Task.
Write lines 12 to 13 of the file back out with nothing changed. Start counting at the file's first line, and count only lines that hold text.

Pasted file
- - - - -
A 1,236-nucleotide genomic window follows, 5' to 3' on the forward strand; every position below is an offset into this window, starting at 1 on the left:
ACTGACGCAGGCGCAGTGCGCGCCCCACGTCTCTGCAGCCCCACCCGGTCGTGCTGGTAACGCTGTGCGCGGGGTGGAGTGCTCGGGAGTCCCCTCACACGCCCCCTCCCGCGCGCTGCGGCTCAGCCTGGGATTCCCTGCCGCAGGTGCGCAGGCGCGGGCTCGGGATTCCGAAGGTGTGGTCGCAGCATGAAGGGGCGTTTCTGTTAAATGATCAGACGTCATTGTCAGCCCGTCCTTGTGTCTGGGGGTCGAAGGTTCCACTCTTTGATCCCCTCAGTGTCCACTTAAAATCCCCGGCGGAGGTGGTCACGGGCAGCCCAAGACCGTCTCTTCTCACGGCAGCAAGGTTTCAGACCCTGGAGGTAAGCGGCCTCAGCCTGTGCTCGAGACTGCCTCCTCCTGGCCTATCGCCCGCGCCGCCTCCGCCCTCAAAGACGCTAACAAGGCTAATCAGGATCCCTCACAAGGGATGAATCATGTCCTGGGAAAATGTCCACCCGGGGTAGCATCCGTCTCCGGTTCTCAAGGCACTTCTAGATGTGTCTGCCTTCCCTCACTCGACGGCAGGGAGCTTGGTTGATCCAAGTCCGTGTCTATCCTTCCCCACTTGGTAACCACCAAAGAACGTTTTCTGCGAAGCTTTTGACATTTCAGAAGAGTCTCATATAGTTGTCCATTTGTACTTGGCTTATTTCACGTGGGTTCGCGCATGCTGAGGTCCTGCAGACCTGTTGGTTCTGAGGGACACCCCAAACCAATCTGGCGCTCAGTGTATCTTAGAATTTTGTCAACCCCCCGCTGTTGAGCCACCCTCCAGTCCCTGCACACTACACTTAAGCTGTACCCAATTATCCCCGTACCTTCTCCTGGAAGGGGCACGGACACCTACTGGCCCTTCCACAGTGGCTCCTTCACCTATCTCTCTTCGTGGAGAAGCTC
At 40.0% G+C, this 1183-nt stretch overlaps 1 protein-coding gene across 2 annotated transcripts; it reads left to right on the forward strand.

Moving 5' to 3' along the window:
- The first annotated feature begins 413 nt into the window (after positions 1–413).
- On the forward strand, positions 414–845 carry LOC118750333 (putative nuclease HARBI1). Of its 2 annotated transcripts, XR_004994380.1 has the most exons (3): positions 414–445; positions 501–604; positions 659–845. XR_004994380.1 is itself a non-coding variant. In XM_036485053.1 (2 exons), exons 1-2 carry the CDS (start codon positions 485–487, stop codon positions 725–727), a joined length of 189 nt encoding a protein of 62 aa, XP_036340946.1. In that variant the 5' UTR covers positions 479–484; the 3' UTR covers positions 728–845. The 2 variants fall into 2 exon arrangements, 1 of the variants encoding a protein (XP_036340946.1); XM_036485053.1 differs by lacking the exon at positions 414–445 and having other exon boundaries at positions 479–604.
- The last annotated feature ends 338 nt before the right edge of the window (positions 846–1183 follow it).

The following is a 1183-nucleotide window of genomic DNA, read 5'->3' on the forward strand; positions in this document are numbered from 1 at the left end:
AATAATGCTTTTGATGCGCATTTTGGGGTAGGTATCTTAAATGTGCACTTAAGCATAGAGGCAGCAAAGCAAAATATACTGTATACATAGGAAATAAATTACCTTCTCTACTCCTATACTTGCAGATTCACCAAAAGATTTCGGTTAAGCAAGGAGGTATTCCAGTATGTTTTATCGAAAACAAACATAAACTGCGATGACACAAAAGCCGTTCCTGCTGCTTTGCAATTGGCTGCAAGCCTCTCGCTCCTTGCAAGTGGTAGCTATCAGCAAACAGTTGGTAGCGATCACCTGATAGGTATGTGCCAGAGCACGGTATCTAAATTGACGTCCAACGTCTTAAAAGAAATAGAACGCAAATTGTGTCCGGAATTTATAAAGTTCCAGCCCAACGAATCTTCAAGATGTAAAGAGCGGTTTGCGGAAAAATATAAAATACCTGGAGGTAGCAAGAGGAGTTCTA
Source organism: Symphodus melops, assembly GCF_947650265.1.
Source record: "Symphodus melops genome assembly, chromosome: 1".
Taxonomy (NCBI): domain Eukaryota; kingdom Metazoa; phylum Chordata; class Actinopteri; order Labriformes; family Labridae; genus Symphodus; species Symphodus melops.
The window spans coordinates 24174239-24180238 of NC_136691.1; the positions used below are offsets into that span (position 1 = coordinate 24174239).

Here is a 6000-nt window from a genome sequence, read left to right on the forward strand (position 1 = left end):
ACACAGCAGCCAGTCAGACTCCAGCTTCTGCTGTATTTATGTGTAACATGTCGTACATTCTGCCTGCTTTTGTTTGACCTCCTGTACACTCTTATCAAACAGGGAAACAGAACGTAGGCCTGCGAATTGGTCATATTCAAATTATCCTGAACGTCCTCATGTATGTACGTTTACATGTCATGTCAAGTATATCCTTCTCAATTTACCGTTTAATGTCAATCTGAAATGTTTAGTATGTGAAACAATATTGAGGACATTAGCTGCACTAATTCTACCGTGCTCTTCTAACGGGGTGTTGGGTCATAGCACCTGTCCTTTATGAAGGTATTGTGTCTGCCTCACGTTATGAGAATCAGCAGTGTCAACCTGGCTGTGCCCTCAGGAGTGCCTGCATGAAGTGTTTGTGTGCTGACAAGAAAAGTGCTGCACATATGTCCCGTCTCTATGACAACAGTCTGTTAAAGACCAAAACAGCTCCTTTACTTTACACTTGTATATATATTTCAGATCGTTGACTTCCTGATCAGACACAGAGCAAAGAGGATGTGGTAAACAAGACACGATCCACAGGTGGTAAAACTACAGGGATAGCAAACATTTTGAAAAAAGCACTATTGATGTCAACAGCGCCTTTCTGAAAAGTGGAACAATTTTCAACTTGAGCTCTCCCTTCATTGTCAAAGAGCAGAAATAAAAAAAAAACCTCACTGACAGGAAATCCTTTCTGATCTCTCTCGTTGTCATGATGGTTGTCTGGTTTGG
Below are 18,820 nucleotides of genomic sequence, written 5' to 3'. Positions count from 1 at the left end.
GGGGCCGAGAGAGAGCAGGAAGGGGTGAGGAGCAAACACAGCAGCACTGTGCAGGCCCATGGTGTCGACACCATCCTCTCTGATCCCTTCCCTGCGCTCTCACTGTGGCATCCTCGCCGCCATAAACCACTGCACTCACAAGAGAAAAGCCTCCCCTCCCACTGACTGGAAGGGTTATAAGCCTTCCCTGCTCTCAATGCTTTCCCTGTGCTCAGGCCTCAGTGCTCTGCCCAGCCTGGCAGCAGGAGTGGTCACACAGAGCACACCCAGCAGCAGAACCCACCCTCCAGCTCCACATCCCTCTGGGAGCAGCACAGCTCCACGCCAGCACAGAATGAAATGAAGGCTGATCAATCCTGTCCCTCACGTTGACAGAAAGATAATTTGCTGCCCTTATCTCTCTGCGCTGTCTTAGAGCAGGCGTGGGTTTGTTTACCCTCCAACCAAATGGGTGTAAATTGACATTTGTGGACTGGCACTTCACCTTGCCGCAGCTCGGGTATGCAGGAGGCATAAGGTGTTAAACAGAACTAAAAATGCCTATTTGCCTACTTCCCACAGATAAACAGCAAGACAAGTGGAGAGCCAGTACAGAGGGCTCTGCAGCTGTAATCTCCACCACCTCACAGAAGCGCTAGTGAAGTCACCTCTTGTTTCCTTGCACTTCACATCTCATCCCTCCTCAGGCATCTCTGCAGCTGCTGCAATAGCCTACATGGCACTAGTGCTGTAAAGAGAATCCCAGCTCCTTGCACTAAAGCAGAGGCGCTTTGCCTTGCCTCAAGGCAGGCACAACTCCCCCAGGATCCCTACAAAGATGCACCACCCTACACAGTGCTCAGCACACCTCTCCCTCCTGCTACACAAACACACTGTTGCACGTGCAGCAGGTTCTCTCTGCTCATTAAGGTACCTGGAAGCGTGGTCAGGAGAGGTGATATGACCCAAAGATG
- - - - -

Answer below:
Taxonomy (NCBI): domain Eukaryota; kingdom Metazoa; phylum Chordata; class Actinopteri; order Labriformes; family Labridae; genus Symphodus; species Symphodus melops.
The window spans coordinates 24174239-24180238 of NC_136691.1; the positions used below are offsets into that span (position 1 = coordinate 24174239).